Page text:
It just seems a bit creepy when a coach turns his attention to the media who cover him and complains.  Most coaches don’t like the criticism that is written about them.  They are not expected to celebrate the First Amendment when they are on the receiving end of a blast.  But most coaches ignore it.

When Spurrier crossed that line, it was unfortunate and unnecessary.  It started with a refusal to answer questions both at a press conference and on a conference call.  It finished with a blunt statement on his weekly radio show.

2. Morris is not off the hook either.  The breaking point for many besides Spurrier came when Morris, in complaining about Spurrier’s high-handedness and the university’s unwillingness to rein him in, compared the situation to Penn State.  Throwing such analogies out require great care.  He was forced to apologize, but he should have known better.

As to whether Ron Morris is the journalistic buzz-saw Spurrier alleges, check out his recent column on Spurrier’s decision to play Connor Shaw against UAB.  I’ll be honest; I’ve read worse.  This doesn’t come close to what Skip Bayless would have said or what Jason Whitlock would have written in similar conditions.

But this is the article that Spurrier was referring to as “very negative, critical toward me, slandered my name, my integrity,” adding, “The guy’s trying to tarnish and ruin my reputation as a coach.”  Really, Coach?  He comes off sounding awfully thin-skinned.

True, much of the controversy surrounding Morris involves an article he wrote more than a year ago that accused Spurrier of “poaching” Bruce Ellington from the USC basketball team.  The facts for that are definitely in dispute.  But the more recent column is light years away from that.

3. WOLO-TV, the ABC affiliate in Columbia, also looks bad.  The station managers cancelled the “Mondays with Morris” segment in light of the controversies.  The timing of such a move looks bad enough, almost like pandering to Spurrier.

But WOLO general manager Chris Bailey compounded the mistake with a statement that includes the following gem: “Free speech … was originally put in place to protect media and writers from government censorship.  It does not, however, protect the writer from consequences in the realm of public opinion or the marketplace.”  Perhaps, Mr. Bailey, but that is because the assumption is that the media themselves will enforce high standards of free expression and debate in the public interest, rather than cutting and running when the heat is turned up.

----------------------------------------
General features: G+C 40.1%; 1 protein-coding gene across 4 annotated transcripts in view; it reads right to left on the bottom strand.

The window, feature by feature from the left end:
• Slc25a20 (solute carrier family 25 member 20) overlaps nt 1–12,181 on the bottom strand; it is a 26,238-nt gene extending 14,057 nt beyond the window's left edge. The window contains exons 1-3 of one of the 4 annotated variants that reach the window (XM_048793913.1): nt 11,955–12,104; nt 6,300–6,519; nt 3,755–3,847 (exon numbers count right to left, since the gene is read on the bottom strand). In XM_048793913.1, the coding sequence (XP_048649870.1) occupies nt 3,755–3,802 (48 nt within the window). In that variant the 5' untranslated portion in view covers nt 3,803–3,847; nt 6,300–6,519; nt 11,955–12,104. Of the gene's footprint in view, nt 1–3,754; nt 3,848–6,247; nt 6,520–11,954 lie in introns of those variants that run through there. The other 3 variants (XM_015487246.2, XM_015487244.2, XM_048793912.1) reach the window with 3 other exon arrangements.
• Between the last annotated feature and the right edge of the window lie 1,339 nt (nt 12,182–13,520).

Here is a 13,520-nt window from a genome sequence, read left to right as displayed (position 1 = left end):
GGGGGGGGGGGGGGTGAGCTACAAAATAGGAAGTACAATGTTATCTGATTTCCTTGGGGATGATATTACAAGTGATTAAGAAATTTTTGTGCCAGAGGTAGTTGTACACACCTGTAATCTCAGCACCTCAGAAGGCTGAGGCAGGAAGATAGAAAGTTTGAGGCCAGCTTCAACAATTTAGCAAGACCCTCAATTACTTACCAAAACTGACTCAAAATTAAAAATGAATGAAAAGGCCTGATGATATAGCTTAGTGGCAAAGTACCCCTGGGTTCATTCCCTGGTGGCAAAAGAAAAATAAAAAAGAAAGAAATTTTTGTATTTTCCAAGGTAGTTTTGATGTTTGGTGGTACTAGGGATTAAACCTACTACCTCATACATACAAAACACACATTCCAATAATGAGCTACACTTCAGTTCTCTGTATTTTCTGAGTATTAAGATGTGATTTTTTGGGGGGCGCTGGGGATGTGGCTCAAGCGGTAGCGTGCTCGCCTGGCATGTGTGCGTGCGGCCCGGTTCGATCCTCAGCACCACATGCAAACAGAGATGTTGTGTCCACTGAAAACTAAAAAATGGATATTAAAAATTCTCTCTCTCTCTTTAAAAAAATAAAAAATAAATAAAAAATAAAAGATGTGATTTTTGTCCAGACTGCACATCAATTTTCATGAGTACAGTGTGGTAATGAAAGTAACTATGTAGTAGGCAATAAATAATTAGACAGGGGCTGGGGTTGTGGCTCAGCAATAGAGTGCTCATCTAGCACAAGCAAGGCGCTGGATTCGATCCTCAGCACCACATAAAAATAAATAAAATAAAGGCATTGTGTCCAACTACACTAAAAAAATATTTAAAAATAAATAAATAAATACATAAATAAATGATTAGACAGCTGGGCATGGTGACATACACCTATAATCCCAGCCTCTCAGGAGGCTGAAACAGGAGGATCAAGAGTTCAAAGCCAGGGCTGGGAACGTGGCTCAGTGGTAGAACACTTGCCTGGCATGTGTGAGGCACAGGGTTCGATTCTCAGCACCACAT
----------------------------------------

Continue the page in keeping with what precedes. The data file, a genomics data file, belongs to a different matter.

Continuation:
With this line of thinking, the station would be justified in refusing to air controversial editorial comments on important political issues, because it is the station and not the government making the decision.  That is sad.

4. Finally, the other journalists covering the University of South Carolina are not looking too brave.  Their silence on the issue is disturbing.  The only protests against Spurrier’s words came from national media like Gregg Doyel at CBS Sports.  The onlylocal protest came from Dan Cook of the Free Times, a Columbia weekly.  Nothing yet from the daily sports media.

It seems like Spurrier is getting a free ride from the beat writers covering USC.  They are open to the accusation that they are allowing Spurrier to intimidate and manipulate them.  And, the argument continues, they are letting him get away with it because they know that, as a winning coach, he has the fans’ support regardless of the ethics of his actions.

It is similar to the situation in Alabama (disclaimer: I am an Auburn fan), where the press covering Nick Saban seem reluctant to criticize or even address his treatment of the media.  Before the Western Kentucky game, when Saban went off on the sportswriters for underestimating WKU, the writers mainly joked about it.  The national media again was left to take Saban to task for a truly strange rant.

In both cases, the sports writers know that the fans – their readers – support the coach.  When the coach directly criticizes the media, the fans might respond by canceling subscriptions, or clicking on other websites.  It seems like the sports writers would rather “play ball” with the coach then stand up to him when he crosses the line, as Spurrier did with Morris.  They are intimidated by their readers as much as the coach.

Obviously, the treatment is different for coaches who are not winning.  Can you imagine what would happen if John L. Smith at Arkansas or Paul Johnson at Georgia Tech complained about the media at this point in the season?  The local media would rise up and attack.

Now think about coaches like Mark Richt at the University of Georgia.  He receives his share of criticism and comment, but does he chastise and try to manipulate the media?  He deals with it and moves on.

A colleague brought up another point.  Communities like Columbia, S.C., and Tuscaloosa, Ala., have a more provincial feel to them where coaches like Spurrier and Saban can get away with such treatment of the local media.  But the larger the city, the harder it is to pull that off.

Lane Kiffin knows that he can’t get away with it at USC, try though he did.  Any coach, pro or college, who would try that in New York City, Chicago, Washington, and maybe even Atlanta (considering Richt’s approach) would only make a bad situation worse.

But win or lose, big town or small town, what Steve Spurrier is trying to accomplish with the media in Columbia is wrong.  And I wish that more journalists would have the courage to stand up to him on it.